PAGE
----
On Sunday morning I arose, showered, and went downstairs for the complimentary “continental breakfast” included in my hotel costs. This consisted of bagels, doughnuts, pastries, glazed doughnuts, and two types of terrible coffee. I had a bagel, because bagels are great, and retreated to my room. The day was mine to do with as I wished, but I felt trapped by my dumb brain. The constant pressure to fill my day with excitement was mirrored by the pressure of having a lot of work still left to get done, and the fact that I felt so out of place and alone. I decided to get some work done to alleviate that pressure somewhat. I worked away for a couple of hours, at which point my caffeine addiction proved a boon.
My work was slowing down as my jet lag and lack of caffeine got the better of me, and I was forced to investigate my options. As luck would have it, there was a Stumptown less than a block from my hotel. My desire for good coffee, coffee that reminded me of home, was what eventually drove me out of my sullen, anxious stupor and out into the wintery New York morning. With a familiar espresso-based beverage in hand, rather than the standard drip filtered coffee available in most of the country, I ventured out into the city to see what I could see.
I walked for 18 blocks, just marvelling at the simple fact of being there. I watched the interactions of passers-by, drank in the salty-savoury smell of hotdog stands, listened to the detached and practiced pleas of the homeless, and pondered how so many desperate people were making ends meet in such an expensive city. The place is just lousy with knock-off electronics stores and the like, awash in the neon shadow of grotesque lightshows advertising businesses worth innumerable orders of magnitude more. Skyscrapers full of men in suits, towering over the people dressed in layers, sleeping on sewer grates for warmth. The unflappable optimism of Broadway musical theatre, contrasted against the desperate men and women bussing tables waiting for their big break on the stage.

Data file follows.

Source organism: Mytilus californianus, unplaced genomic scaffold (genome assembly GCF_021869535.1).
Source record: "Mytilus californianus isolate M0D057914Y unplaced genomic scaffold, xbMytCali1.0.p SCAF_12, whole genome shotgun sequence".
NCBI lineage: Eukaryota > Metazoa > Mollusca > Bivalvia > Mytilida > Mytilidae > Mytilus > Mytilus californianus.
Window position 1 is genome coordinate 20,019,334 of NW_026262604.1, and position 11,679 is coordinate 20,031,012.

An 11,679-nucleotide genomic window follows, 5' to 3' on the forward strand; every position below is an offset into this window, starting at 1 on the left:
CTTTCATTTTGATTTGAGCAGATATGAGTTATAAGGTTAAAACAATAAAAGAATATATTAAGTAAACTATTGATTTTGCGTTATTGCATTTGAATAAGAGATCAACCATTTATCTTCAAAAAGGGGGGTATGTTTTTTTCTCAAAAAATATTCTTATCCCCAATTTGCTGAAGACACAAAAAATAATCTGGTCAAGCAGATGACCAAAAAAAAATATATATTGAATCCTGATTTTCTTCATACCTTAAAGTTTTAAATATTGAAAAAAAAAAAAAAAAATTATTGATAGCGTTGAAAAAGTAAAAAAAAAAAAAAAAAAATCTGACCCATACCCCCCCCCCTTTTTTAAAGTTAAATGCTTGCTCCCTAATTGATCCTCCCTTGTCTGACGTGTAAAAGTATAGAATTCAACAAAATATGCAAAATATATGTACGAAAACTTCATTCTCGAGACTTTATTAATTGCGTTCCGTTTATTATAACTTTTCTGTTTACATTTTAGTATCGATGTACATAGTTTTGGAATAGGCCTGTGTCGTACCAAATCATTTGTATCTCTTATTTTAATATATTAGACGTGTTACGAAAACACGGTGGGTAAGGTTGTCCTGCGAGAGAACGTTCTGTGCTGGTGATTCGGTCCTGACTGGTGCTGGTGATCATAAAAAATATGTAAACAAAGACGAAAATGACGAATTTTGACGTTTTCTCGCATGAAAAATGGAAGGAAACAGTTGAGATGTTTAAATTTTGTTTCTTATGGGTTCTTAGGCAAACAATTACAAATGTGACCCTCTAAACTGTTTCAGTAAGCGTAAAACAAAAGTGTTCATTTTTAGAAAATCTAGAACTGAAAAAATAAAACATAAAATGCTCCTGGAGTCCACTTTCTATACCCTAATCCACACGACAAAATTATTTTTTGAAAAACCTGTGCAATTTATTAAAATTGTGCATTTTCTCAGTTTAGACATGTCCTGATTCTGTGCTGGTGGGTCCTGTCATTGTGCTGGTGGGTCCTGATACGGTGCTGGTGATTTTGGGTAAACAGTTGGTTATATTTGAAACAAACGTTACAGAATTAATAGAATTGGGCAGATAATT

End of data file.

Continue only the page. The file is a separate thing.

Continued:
I had an hour to kill before going to see Avenue Q in an off-Broadway theatre in Hell’s Kitchen, so I sat down for a bite to eat in a small café next door. I was desperate for conversation after a day alone with my thoughts, and got to talking to the gentleman behind the bar. We compared countries, customs, and experiences, and eventually got to talking about tipping. I was confused as to how it worked when using a credit card to pay. During his explanation, he admitted that he earned $5 per hour for his work. Five dollars. Per hour. Now, this could have been a ploy to engender a larger tip from me, but nevertheless it got me thinking again about privilege. Here I was, drinking a martini, and about to go and throw more than he would earn in 10 working hours at two hours of entertainment.
New York City is a strange place, full of large and small dichotomies that speak fairly directly to the nature of western society. The small slice of it I’ve seen is full of beauty and ingenuity, decrepitude and destitution. It embodies the idea of “the land of opportunity” that so many films and books have portrayed, in that by simply standing in place and turning full circle, you can observe people living their lives at the highest of highs and the lowest of lows. I feel and am privileged to have had a chance to visit, and feel thankful that my home is nothing like it. But equally, I know I’ll be sad to have left. What a strange place.